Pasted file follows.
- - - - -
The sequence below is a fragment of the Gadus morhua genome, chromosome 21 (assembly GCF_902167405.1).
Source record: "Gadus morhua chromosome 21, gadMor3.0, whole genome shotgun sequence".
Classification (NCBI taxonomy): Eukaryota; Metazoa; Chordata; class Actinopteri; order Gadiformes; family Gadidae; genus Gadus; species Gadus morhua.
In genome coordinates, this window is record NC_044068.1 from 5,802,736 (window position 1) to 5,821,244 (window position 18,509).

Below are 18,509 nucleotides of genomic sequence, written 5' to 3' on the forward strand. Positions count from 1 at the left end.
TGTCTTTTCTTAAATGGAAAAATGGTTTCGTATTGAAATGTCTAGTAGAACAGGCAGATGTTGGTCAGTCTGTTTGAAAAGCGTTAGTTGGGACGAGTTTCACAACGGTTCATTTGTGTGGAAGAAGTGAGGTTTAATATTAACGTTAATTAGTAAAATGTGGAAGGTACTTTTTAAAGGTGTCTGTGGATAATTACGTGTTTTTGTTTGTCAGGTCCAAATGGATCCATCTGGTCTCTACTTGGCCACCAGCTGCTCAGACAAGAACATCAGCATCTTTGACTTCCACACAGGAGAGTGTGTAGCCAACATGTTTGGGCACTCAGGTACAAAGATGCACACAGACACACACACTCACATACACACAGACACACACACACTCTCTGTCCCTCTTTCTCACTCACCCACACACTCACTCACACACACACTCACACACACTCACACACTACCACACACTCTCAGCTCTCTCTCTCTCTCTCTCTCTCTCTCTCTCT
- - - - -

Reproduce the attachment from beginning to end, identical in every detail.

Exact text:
The sequence below is a fragment of the Gadus morhua genome, chromosome 21 (assembly GCF_902167405.1).
Source record: "Gadus morhua chromosome 21, gadMor3.0, whole genome shotgun sequence".
Classification (NCBI taxonomy): Eukaryota; Metazoa; Chordata; class Actinopteri; order Gadiformes; family Gadidae; genus Gadus; species Gadus morhua.
In genome coordinates, this window is record NC_044068.1 from 5,802,736 (window position 1) to 5,821,244 (window position 18,509).

Below are 18,509 nucleotides of genomic sequence, written 5' to 3' on the forward strand. Positions count from 1 at the left end.
TGTCTTTTCTTAAATGGAAAAATGGTTTCGTATTGAAATGTCTAGTAGAACAGGCAGATGTTGGTCAGTCTGTTTGAAAAGCGTTAGTTGGGACGAGTTTCACAACGGTTCATTTGTGTGGAAGAAGTGAGGTTTAATATTAACGTTAATTAGTAAAATGTGGAAGGTACTTTTTAAAGGTGTCTGTGGATAATTACGTGTTTTTGTTTGTCAGGTCCAAATGGATCCATCTGGTCTCTACTTGGCCACCAGCTGCTCAGACAAGAACATCAGCATCTTTGACTTCCACACAGGAGAGTGTGTAGCCAACATGTTTGGGCACTCAGGTACAAAGATGCACACAGACACACACACTCACATACACACAGACACACACACACTCTCTGTCCCTCTTTCTCACTCACCCACACACTCACTCACACACACACTCACACACACTCACACACTACCACACACTCTCAGCTCTCTCTCTCTCTCTCTCTCTCTCTCTCTCT